Evidence Based

Food Poisoning While Pregnant: Causes & Treatment

Susan Adeosun, Dr.

Published at 00:08

Kathy Shattler, MS, RDN

Medical reviewer

Food poisoning during pregnancy can be avoided with proper diet. Photo: kryzhov/shutterstock

Food poisoning is a concerning issue for anyone, but it is even worse if it affects a sensitive demographic. Pregnancy is already a rollercoaster of surprises, but food poisoning is one twist you definitely don’t want. For expecting moms, the risks go beyond a tummy ache and can potentially harm both mom and baby if not managed properly.

Thus, understanding the causes, symptoms, and treatment options for food poisoning while pregnant is crucial for ensuring the health and well-being of both the mother and the developing fetus. 
This article aims to provide a comprehensive overview of food poisoning during pregnancy – covering common causes, treatment options, and preventive measures like foods to avoid during pregnancy. This knowledge can help pregnant women take proactive steps to protect themselves and their babies from the complications associated with foodborne illnesses.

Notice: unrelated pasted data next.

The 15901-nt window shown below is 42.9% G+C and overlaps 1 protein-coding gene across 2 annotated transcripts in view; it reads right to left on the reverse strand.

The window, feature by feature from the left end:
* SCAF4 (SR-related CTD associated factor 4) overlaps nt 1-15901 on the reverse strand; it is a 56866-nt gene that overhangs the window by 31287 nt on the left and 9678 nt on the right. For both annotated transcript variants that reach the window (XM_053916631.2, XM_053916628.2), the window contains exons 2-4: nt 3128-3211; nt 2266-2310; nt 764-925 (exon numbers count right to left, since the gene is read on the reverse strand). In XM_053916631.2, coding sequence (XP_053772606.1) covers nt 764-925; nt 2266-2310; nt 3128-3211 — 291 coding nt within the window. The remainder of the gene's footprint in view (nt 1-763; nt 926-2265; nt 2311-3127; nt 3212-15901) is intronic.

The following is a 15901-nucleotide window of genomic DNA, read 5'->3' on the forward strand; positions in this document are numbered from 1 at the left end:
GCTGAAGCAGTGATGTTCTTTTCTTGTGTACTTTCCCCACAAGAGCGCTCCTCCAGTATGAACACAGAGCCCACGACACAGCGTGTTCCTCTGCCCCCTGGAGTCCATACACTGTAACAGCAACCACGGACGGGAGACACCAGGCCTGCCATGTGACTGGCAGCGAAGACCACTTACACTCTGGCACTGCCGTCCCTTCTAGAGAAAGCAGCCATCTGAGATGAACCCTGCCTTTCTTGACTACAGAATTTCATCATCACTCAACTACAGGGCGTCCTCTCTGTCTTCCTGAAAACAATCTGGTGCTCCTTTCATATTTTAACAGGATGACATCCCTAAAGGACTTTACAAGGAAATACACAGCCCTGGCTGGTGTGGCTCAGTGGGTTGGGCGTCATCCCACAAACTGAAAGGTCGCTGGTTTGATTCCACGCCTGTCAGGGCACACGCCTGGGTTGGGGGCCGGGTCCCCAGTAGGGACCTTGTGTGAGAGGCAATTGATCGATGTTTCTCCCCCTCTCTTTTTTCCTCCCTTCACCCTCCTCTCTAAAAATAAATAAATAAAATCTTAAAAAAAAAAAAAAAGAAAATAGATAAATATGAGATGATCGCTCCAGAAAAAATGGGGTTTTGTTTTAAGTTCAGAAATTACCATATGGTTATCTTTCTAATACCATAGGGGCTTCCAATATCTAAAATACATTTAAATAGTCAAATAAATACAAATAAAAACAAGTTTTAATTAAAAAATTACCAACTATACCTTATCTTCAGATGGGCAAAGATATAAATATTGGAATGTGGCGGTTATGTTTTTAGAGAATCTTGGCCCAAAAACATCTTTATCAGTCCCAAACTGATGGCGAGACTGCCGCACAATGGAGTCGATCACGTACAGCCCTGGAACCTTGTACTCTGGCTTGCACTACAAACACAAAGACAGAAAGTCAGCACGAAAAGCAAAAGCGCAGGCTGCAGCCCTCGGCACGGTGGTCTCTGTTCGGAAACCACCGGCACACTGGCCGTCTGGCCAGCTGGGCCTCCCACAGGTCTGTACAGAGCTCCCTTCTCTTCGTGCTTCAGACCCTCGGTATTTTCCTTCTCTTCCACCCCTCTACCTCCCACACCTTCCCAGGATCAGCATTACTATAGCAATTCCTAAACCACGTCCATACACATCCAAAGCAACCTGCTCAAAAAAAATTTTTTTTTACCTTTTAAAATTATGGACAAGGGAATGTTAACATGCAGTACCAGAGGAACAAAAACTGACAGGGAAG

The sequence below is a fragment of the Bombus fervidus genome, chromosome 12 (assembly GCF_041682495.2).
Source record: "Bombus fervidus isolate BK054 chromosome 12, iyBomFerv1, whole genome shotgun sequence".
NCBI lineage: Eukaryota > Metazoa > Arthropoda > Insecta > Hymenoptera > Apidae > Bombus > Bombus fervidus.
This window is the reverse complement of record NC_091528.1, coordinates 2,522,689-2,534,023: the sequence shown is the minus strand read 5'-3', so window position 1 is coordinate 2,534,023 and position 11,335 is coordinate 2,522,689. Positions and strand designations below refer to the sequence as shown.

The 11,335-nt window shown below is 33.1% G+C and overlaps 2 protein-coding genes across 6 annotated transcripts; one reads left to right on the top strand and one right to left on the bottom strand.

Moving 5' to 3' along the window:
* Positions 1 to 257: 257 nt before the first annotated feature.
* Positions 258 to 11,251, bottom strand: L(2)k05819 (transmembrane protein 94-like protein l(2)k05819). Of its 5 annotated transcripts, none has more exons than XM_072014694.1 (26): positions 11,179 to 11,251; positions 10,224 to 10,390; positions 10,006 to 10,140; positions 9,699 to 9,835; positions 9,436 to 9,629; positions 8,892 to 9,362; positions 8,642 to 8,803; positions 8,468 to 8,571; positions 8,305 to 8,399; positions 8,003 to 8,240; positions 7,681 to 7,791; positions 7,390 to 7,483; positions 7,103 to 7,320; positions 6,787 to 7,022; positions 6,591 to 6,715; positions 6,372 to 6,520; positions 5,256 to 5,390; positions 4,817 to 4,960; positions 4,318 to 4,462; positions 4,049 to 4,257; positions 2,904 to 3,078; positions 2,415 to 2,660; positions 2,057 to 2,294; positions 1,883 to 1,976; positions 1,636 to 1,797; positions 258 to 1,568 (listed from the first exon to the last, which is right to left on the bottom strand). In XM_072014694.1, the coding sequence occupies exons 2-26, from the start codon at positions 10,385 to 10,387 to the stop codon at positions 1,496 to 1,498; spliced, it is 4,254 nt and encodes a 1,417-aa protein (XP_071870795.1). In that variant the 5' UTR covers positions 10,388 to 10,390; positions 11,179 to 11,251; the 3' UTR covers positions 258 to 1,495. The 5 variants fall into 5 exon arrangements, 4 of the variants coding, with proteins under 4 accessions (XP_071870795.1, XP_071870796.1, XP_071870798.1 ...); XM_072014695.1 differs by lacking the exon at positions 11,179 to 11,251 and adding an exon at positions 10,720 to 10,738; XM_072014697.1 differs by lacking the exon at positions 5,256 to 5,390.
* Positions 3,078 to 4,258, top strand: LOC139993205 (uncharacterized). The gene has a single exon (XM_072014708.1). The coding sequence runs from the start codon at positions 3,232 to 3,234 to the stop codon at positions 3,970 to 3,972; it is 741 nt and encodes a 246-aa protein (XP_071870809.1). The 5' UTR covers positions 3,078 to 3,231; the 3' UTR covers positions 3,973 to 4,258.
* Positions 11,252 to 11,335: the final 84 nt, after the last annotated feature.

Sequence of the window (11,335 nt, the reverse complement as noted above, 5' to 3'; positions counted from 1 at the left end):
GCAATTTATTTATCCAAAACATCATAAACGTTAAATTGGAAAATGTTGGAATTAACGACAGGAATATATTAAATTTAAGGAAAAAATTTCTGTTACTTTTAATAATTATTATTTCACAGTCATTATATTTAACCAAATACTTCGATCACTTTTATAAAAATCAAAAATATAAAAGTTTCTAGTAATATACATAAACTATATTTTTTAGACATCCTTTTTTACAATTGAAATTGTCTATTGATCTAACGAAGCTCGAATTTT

Food Poisoning During Pregnancy

  • Pregnant women are at high risk for foodborne illnesses caused by pathogens such as Norovirus, Salmonella, Listeria, Campylobacter, and E. coli.
  • Food poisoning may cause symptoms like nausea, vomiting, diarrhea, stomach pain, and flu-like signs.
  • There may be potential complications from foodborne pathogens, such as dehydration, preterm labor, fetal infections, and stillbirth.